Jody Williams: About time

Ted Allen says it is about time to pay homage to the under-represented other half.

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Meredith Arthur: Who are you wearing?

Blogging an award ceremony seems to beg for some sort of fashion commentary. I can tell you that I am looking at everything from prom dresses--short, pink, sateen--to California summer to grande dame stately. A woman in front of me in line is sporting a huge faux tattoo of the word "terroir" on her back, advertising her husband's wine store.

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Adam Sachs: That somethin' somethin'

B. Smith, defying the rainy gloom in a bright, pretty pink dress: "This is a long time coming. Long time coming. Women bring an extra somethin' somethin'. Men are great, we love men. But I think women bring something different, a certain style and a different kind of management. We've been in the kitchen for years so this is a great thing."

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Meredith Arthur: More arrivals

I'm standing next to the arriving line as the check in parade happens. Hugh Acheson of 5&10 in Athens, Georgia, just told me that the psychiatrist from the Sopranos just walked in. He's a three-time nominee from the Southeast who I am now rooting for due to his niceness. That's all it takes with me.

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Jody Williams: Picture time

Lots of group picture-taking--in one corner we have Dan Barber and not far behind there is Thomas Keller under the lights.

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Jody Williams: Bells are ringing

Signaling that it is time to sit or eat...let's go take a look.

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Adam Sachs: Mafia wedding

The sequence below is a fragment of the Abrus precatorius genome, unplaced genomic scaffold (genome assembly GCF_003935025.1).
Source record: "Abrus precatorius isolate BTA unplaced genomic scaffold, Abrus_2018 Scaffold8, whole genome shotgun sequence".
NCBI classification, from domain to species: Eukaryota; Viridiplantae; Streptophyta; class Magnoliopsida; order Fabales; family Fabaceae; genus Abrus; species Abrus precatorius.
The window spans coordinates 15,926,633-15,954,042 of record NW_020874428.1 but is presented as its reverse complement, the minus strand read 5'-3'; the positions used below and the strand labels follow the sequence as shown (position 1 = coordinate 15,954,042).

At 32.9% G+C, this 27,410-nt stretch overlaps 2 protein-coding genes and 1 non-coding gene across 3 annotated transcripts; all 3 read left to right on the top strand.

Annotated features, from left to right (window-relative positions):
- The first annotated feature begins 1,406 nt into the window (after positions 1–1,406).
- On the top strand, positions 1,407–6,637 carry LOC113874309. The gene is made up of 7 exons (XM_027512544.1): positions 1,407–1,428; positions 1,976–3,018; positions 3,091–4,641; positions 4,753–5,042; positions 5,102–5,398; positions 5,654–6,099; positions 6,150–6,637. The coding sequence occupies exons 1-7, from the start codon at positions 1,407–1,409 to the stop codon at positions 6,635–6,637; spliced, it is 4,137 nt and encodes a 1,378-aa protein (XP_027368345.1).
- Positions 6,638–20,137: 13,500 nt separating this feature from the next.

It feels like a food-world mafia wedding out here under the portico. A bespectacled Alain Ducasse sneaks by the press table undetected. Emeril is chatting and taking photos with Traci Des Jardins. Gregarious Drew Nieporent stops by in a pale pink bow tie. So what about women in food? I ask. "Are you kidding me?" says Drew. "Leslie Revson, Deborah Ponzack, Traci Des Jardins, Patricia Williams, Claudia Fleming (way before Gramercy). It has nothing to do with gender--it has to do with talent and giving people opportunity. I think I've lead in that category." And the pink tie? "This is the only tie I've got that fits--nothing to do with gender there either."

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Jody Williams: Arrivals

The doors are open, the rain is pouring. Alain Ducasse, Daniel Boulud, Traci DesJardins, Drew Nieporent, all are squeezing into the reception. Dishes still empty and stations awaiting...

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Louise McCready: Women weigh in

Some might be surprised that this year's JBF Awards recognizes women in food considering women have long been associated with the kitchen. Julia Child is one of the most recognizable names in food, but it's important to keep in mind that her audience was post-war housewives eager to make their husbands happy with coq au vin and mousse au chocolat. Before 24/7 food television, celebrity chefs, and best-selling kitchen-tell-alls, men ruled the kitchen because cooking was considered a blue-collar profession for those with few other options—an unsuitable profession for a "lady." Hopefully, this year's awards ceremony represents a change in public opinion and in practice. When asked what she thought about the fact that so many fewer females become chefs, Maria Hines from Tilth said, "I definitely hope this changes things. I think it's great that JBF hosts this event and gives us a chance to be in the spotlight." Jennifer Coco from Flat Iron Cafe sees the disparity in numbers between male and female chefs as inspiration. "I hope it doesn't change because people are always so surprised to see me! It gives me energy and motivates me!" Suzanne Tracht from Jar thinks the ratio of male to

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The calm before the storm

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